In December 2013, at the fall meeting of the American Geophysical Union in San Francisco, Curiosity Project Scientist John Grotzinger talked about what the mission had learned that year in a location called "Yellowknife Bay," and why the team was planning to stop Curiosity and drill again at the Kimberley. Mudstones that Curiosity drilled and analyzed at Yellowknife Bay had been exposed at the Martian surface for less than 100 million years, which is relatively recent, geologically speaking. Scientists deduced that this was due to erosion of overlying layers by the wind, and that even younger exposure ages should be possible closer to an eroding scarp. This matters because Mars doesn't have a magnetosphere and thick atmosphere like Earth's, which protect us from energetic particles from space that break down organic material. Thus, rocks that have been near the surface of Mars longer (on geological time scales) are less likely to contain complex organic material. Complex organic material might be the remains of past life, or at least inform us about past habitability. Habitability is the potential to support life, whether or not life ever actually existed there.

By late 2013, Curiosity had left Yellowknife Bay and wasn't going to turn around, but similar scarps lay ahead, on the way to the mission's long-term destinations on lower slopes of Mount Sharp (also known as Aeolis Mons). The team had already chosen Curiosity's next major target: the Kimberley. This location, where Curiosity arrived in early April 2014, has what appear to be geologically young scarps. This HiRISE image shows the rover close to one of the scarps.

Curiosity entered the area included in this image on March 12, along the tracks visible near the upper left corner. The distance between parallel wheel tracks is about 9 feet (2.7 meters). The area included in the image is about 1,200 feet (about 365 meters) wide. This view is an enhanced-color product from HiRISE observation ESP_036128_1755, available at the HiRISE website at http://uahirise.org/releases/msl-kimberley.php. The exaggerated color, to make differences in Mars surface materials more apparent, makes Curiosity appear bluer than the rover really looks. A stereo view combining information from this observation with topography derived from earlier HiRISE observations, for a three-dimensional appearance, is at PIA18082.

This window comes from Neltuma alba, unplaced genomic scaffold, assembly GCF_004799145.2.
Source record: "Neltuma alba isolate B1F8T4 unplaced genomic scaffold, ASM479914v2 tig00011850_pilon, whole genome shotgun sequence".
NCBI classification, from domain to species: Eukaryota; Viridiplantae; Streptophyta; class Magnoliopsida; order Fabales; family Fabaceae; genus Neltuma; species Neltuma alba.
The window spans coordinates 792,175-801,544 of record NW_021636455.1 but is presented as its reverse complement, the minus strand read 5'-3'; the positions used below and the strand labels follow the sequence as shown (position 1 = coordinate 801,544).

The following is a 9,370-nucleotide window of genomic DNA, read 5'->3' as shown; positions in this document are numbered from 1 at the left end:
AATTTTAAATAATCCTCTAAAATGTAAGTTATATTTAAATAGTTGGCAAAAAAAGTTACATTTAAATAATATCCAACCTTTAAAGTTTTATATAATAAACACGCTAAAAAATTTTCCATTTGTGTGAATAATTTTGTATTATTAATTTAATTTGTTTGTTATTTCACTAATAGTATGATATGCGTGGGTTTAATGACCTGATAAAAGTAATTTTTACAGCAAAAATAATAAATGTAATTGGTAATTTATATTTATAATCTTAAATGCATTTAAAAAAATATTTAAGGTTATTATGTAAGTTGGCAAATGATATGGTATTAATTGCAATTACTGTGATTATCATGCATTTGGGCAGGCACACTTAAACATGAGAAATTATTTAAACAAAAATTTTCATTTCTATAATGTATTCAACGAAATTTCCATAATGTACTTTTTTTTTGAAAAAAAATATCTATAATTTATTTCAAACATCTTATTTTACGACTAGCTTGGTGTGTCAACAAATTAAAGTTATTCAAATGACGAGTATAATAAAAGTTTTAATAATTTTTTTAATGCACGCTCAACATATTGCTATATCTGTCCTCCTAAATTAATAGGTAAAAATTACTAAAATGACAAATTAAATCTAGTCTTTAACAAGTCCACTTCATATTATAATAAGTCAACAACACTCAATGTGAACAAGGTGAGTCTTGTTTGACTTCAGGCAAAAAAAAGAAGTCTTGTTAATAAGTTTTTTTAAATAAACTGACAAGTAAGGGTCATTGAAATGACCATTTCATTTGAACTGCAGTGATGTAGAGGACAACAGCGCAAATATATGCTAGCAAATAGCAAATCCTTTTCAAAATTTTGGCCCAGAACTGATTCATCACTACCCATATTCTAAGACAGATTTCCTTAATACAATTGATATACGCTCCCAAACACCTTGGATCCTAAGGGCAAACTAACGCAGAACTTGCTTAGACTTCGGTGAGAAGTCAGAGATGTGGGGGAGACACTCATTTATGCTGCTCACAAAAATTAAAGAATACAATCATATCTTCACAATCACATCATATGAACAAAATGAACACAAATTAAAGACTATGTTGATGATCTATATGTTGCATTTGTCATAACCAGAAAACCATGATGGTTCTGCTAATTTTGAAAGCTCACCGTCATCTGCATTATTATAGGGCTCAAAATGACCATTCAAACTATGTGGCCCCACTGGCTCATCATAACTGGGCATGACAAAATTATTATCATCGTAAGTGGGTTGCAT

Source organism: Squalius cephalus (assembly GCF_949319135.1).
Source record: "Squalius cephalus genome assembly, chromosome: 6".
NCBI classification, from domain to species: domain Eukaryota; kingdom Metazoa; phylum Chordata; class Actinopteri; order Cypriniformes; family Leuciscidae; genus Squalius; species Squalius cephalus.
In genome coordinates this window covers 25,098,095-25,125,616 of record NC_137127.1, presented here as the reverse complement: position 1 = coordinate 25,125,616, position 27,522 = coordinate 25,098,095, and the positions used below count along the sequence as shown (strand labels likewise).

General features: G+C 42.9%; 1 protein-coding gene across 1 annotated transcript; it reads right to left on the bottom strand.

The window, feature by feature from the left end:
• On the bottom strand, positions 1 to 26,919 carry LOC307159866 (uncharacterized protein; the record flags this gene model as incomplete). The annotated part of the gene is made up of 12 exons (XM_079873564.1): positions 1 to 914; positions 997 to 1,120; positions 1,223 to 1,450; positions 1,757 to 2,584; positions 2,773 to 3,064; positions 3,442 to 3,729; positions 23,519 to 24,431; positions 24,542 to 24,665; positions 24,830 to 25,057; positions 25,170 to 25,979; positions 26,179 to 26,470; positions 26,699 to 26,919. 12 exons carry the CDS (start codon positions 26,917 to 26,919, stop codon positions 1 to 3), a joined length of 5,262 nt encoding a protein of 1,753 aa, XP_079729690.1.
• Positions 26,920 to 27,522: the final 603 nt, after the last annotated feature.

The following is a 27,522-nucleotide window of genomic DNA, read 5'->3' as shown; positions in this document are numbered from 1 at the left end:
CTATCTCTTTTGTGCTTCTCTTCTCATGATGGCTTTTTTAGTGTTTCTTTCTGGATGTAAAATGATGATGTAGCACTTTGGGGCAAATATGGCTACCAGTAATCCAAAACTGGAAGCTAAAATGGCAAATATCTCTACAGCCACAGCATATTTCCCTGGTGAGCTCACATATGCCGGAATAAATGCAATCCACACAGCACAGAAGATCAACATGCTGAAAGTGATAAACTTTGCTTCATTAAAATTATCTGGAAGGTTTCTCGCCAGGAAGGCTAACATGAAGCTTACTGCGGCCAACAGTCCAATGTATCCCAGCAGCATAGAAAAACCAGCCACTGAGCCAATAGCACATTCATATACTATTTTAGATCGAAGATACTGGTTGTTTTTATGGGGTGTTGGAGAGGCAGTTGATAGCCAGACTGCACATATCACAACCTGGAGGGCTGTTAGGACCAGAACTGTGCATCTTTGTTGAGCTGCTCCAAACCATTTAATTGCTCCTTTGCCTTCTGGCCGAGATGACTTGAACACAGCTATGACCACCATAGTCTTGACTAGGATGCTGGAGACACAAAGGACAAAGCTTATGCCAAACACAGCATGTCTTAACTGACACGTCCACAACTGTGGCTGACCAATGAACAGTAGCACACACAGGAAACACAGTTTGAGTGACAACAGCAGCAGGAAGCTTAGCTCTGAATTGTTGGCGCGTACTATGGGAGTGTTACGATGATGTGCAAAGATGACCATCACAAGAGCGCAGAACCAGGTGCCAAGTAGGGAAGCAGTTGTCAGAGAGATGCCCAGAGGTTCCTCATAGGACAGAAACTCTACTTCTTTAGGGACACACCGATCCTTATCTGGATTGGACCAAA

A rover's-eye view taken by Curiosity from the location where the rover is seen in this image is online at PIA18083.

Image credit: NASA/JPL-Caltech/University of Arizona

Note: For more information, see NASA Mars Orbiter Spies Rover Near Martian Butte and Curiosity Ready to Drill for Gold at the Kimberley.

Wednesday, April 16, 2014

Streamlined Island in Lobo Vallis


Today's VIS image shows a streamlined island in a broad channel in Chryse Planitia. The channel is part of the outflow region of Lobo Vallis, a northern branch of Kasei Valles.

Orbit Number: 54044 Latitude: 31.689 Longitude: 309.953 Instrument: VIS Captured: 2014-02-18 20:37

Photo credit: NASA/JPL-Caltech/Arizona State University

Tuesday, April 15, 2014

Buvinda Vallis


Today's VIS image shows part of Buvinda Vallis, located just outside the northeastern flank of Hecates Tholus.

Orbit Number: 54037 Latitude: 33.2014 Longitude: 151.998 Instrument: VIS Captured: 2014-02-18 06:47

Photo credit: NASA/JPL-Caltech/Arizona State University

Two-Color Dunes in Meridiani Terra